Falls can be addressed environmentally using the following techniques:
Wandering and agitated behaviors can be addressed environmentally by:
A chemical restraint is the use of any medications to subdue, sedate, or restrain an individual. Chemical restraints are intended to restrict the freedom of movement of a patient—usually in acute, emergency, or psychiatric settings. Chemical restraint may be prescribed for dangerous, uncontrolled, aggressive, or violent behavior, and should be used for the shortest time possible.
Chemical restraints have been used more prevalently than physical restraints—their use has been as high as 34% in long-term care facilities prior to recent regulations (Agens, 2010). As with physical restraints, there is evidence that the use of chemical restraints has also declined significantly in the last 5 years. One case-control study of more than 71,000 nursing home patients in four states showed that patients in Alzheimer special care units were no less likely to be physically restrained than those in traditional units. However, they were more likely to receive psychotropic medication (Agens, 2010).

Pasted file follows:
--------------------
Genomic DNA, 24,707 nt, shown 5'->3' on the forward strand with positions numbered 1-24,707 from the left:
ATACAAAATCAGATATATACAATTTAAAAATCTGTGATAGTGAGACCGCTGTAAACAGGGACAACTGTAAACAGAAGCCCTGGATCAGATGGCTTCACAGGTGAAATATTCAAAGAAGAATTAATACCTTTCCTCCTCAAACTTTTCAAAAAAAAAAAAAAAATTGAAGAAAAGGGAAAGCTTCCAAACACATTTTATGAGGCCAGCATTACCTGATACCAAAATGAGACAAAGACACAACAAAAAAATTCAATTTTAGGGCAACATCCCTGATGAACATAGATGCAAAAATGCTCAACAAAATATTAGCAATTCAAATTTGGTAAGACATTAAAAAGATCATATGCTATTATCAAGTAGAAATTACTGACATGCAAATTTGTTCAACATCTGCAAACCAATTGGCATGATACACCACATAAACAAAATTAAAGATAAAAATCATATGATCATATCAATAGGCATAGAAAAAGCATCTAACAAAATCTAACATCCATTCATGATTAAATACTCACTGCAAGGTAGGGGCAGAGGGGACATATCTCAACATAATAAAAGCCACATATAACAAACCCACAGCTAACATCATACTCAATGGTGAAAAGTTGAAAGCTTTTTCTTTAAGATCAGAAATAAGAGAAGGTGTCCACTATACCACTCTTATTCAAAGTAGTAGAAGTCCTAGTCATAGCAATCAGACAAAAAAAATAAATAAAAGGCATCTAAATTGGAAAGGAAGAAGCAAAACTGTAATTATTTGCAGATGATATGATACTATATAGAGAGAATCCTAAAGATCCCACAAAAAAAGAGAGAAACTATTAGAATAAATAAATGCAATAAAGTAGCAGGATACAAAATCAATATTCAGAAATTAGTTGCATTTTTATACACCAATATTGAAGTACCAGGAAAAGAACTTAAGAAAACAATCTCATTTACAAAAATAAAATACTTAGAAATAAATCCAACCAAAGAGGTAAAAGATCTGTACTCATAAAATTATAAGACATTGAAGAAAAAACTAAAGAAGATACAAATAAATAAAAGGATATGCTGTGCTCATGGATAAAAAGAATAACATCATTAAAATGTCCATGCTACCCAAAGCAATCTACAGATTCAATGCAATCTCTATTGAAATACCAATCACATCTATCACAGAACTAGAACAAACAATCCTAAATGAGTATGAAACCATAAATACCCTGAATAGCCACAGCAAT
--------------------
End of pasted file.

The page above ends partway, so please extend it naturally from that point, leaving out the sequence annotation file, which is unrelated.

While a physical restraint is visible, chemical restraints used to subdue a patient (often in the form of antipsychotic medications) are invisible, and abuse of chemical restraints can be difficult to detect. As with physical restraint, chemical restraint is associated with an increase in confusion, falls, pressure ulcers, and length of stay (Agens, 2010). Antipsychotics should be used only in select cases, be carefully documented, and only with informed consent.
Test your knowledge. . .
Mr. Trenton sits in a chair near the front door as he has done every day since he moved to Lakeside Nursing and Rehabilitation. Lately he has been walking out the door and roaming the neighborhood.
One environmental adaptation you could make is: